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ArcGIS

Guest Blogger: Hope Anderson, C’22 Biology Major “ArcGIS and the Arboretum: New Technology Contributes to our Understanding and Appreciation of Trees on Campus”

Hope Anderson is a senior biology major and mathematics minor from Carrboro, North Carolina. She currently serves as the co-Editor-in-Chief of the Davidsonian. She is also a member of Turner Eating House and on the Executive Board of Pre-PhDs of Davidson Science and Women in Math. 

Davidson community members walking across campus would be remiss not to notice the little silver tags adorning many of the trees along their path. These tags date back to 1982 when the college first received its designation as an arboretum (Dick, “The Davidson College Arboretum”).  As of 2005, the arboretum contained over 3000 individually labeled trees and shrubs (Davidson, “Arboretum”).

Figure 7: Collecting a DBH Measurement

Nearly forty years after its establishment, the arboretum’s records remain almost entirely on paper. The most current map, created by Physical Plant in the early 90s, is a huge printed poster divided into grids and subgrids. Since then, available technology has improved dramatically. My fall 2021 independent research with Dr. Susana Wadgymar and collaborator Chloe Fisher (‘23) aims to digitize and update the arboretum’s records for both community and scientific use. To visualize data in a spatial format, we created a map of campus using Geographic Information System (GIS), which permits the storage, visualization, and analysis of data as a map ( “What Is a Geographic Information System (GIS)? U.S. Geological Survey”). In specific, ArcGIS is a popular and powerful GIS software used to create interactive and customizable maps online. Our goal was to use ArcGIS to establish a database and store arboretum data for years to come.

The Davidson arboretum is significant for several reasons. First, trees play a large role in carbon sequestration, or keeping carbon dioxide out of the atmosphere. The arboretum also cools campus and creates shady areas. Finally, the diverse collection of trees represented help us study and preserve native and engaged species in our region. We created an ArcGIS map with the help of visiting assistant professor of anthropology Dr. Maxime Lamoureux-St-Hilaire. ArcGIS maps are primarily composed of a basemap and one or more layers of information. Our arboretum map includes two layers—a feature layer storing data points, each corresponding to a tree, and a grid to help us divide campus into useful 50 x 50 meter squares. See figures 1-4 for additional information on how ArcGIS layers and the basemap work together. 

 Figure 1: Arboretum map showing both the feature layer and grid layer. Green points represent tagged trees and red represent untagged.

Figure 2: Arboretum map with only the feature layer visible.
Figure 3: Arboretum map showing both feature layers turned off; only the basemap remains.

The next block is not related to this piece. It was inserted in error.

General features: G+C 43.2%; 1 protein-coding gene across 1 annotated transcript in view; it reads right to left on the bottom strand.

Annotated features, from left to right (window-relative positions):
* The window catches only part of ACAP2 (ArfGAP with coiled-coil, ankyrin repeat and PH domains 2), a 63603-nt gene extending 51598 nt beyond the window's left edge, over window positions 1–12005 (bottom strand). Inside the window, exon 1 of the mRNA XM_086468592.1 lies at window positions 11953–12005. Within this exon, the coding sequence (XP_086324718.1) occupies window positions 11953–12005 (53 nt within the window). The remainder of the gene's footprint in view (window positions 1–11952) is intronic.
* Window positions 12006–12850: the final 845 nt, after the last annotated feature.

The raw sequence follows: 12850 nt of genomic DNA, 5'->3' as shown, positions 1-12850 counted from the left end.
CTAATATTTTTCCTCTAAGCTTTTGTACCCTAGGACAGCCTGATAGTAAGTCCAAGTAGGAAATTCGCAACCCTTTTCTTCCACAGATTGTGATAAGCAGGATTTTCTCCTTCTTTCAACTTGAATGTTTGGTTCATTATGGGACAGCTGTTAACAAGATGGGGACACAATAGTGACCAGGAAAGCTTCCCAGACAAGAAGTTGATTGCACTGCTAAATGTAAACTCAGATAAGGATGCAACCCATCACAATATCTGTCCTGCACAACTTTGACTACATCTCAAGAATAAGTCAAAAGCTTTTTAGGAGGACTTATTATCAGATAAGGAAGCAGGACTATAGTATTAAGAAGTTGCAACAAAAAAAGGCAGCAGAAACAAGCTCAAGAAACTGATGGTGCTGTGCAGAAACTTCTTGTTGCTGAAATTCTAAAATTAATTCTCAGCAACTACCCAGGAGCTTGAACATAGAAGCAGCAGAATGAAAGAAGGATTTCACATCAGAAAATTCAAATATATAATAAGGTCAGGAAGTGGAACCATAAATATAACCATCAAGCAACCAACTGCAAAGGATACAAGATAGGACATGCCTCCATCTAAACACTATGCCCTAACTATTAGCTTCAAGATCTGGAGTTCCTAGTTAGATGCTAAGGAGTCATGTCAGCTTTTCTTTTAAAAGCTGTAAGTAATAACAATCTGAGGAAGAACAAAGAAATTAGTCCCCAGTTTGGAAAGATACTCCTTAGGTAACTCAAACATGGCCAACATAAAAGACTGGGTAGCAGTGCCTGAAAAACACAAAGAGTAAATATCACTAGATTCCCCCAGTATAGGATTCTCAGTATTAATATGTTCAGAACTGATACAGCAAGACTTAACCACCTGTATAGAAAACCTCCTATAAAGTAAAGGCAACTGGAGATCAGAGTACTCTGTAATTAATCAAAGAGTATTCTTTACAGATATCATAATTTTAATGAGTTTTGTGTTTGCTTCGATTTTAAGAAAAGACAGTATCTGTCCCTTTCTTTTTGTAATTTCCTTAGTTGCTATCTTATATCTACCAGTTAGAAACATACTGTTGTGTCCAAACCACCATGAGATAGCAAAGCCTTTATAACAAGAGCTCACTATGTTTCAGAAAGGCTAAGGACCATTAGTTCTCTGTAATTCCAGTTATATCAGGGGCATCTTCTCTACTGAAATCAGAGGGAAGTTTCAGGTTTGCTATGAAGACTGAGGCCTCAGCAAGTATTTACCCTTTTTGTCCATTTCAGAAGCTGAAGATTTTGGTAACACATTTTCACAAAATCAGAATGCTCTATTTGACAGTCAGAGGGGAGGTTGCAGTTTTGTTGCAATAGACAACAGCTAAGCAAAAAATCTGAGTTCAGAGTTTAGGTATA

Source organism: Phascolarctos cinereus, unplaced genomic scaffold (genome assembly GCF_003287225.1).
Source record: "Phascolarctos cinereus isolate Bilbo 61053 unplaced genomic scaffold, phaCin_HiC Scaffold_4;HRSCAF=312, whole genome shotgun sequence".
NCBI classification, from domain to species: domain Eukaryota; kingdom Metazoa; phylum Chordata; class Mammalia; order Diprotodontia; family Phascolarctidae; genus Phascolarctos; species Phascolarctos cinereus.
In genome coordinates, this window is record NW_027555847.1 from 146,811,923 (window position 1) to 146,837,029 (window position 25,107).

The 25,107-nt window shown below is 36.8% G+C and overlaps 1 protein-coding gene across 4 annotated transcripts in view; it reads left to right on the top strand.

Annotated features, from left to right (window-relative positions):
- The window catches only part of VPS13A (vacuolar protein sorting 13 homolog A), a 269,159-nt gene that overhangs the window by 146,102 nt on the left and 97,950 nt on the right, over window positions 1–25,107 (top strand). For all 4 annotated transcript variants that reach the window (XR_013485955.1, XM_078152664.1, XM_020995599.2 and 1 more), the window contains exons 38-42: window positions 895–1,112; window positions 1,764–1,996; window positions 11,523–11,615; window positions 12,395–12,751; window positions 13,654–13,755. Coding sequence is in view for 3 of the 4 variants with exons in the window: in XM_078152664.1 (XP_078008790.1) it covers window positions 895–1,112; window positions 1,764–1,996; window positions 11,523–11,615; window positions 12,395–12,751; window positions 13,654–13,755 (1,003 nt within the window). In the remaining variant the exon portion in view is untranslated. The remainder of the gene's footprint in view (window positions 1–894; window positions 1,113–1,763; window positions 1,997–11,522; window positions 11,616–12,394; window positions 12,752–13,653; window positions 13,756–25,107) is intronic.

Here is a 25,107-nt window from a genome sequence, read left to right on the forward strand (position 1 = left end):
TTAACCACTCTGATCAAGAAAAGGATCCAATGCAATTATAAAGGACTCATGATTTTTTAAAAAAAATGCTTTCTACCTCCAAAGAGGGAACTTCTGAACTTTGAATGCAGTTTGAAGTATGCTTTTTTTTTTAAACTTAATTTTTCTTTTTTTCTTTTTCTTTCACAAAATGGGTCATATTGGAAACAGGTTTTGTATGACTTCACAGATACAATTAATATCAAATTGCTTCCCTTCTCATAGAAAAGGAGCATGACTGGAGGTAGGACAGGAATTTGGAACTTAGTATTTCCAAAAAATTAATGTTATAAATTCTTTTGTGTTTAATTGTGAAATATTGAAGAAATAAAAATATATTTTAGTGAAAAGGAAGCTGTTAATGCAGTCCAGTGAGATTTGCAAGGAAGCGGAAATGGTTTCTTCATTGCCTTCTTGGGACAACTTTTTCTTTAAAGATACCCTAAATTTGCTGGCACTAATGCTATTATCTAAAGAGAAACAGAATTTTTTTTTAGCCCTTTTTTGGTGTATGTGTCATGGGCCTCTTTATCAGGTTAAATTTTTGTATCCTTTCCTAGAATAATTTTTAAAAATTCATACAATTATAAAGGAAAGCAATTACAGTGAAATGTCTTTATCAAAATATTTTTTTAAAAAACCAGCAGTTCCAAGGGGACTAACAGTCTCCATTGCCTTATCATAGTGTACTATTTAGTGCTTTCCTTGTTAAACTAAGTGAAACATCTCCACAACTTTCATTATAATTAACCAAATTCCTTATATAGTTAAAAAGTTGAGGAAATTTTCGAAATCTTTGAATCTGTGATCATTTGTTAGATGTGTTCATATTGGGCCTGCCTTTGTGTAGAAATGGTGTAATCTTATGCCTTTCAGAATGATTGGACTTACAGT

Figure 4: ArcGIS layers can be overlaid on a variety of preset basemaps which users can quickly toggle between. Users can also create their own basemap. 

Students in Dr. Lamoureux-St-Hilaire’s fall 2021 Imaging the Earth class collected the majority of the data thus far using the ArcGIS Field Maps app. Each student spent a week in October recording data, collecting information on a tree’s location, whether or not it is tagged, whether the tree is coniferous or deciduous (see figs. 5 and 6), and the tree’s diameter at breast height (DBH, see fig. 7 at the top of the post). DBH is a simple but powerful dendrological measurement often used as a proxy for biomass and can be analyzed alongside height to approximate a tree’s carbon sequestration. Find a video demonstrating how to collect all these measurements at the end of this post. 

Figure 5: An example of a deciduous tree on campus. 
Figure 6: An example of a coniferous tree on campus.

After the initial census, Chloe and I started auditing individual grid squares (see fig. 1) to fill in any missing trees. This project is far from over; next semester Chloe and I will continue to audit the current data and identify trees without tags. We also plan to revisit previously collected points to update data the anthropology students didn’t collect, such as height and species. We’re hoping to involve additional members of the Davidson community with an interest in the arboretum. In future years, students can use the same map to collect new measurements for each tree, in order to continually update the online version of the map and compare data across years. 

Thank you to Dr. Lamoureux-St-Hilaire, Dr. Susana Wadgymar, and Chloe Fisher for all their help this semester. I look forward to continuing this project in the spring and setting up future lab members for even more exciting research. 

Video – “Collecting basic measurements using the ArcGIS Field Maps app” 

References 

Cottle, Jessica. “National Park and Recreation Month: Davidson College Arboretum.” Around the D: The Davidson College Archives & Special Collections blog (post), July 13, 2018. Accessed December 9, 2021. https://davidsonarchivesandspecialcollections.org/aroundthed/national-park-and-recreation-month-davidson-college-arboretum/.

Davidson, North Carolina 28035894-2000. “Arboretum.” Davidson. Accessed December 9, 2021. https://www.davidson.edu/offices-and-services/physical-plant/arboretum.

Dick, Lacy. “The Davidson College Arboretum: A Time Line | News of Davidson.” Accessed December 9, 2021. https://newsofdavidson.org/2018/07/29/7205/the-davidson-college-arboretum-a-time-line/.

“What Is a Geographic Information System (GIS)? | U.S. Geological Survey.” Accessed December 9, 2021. https://www.usgs.gov/faqs/what-geographic-information-system-gis.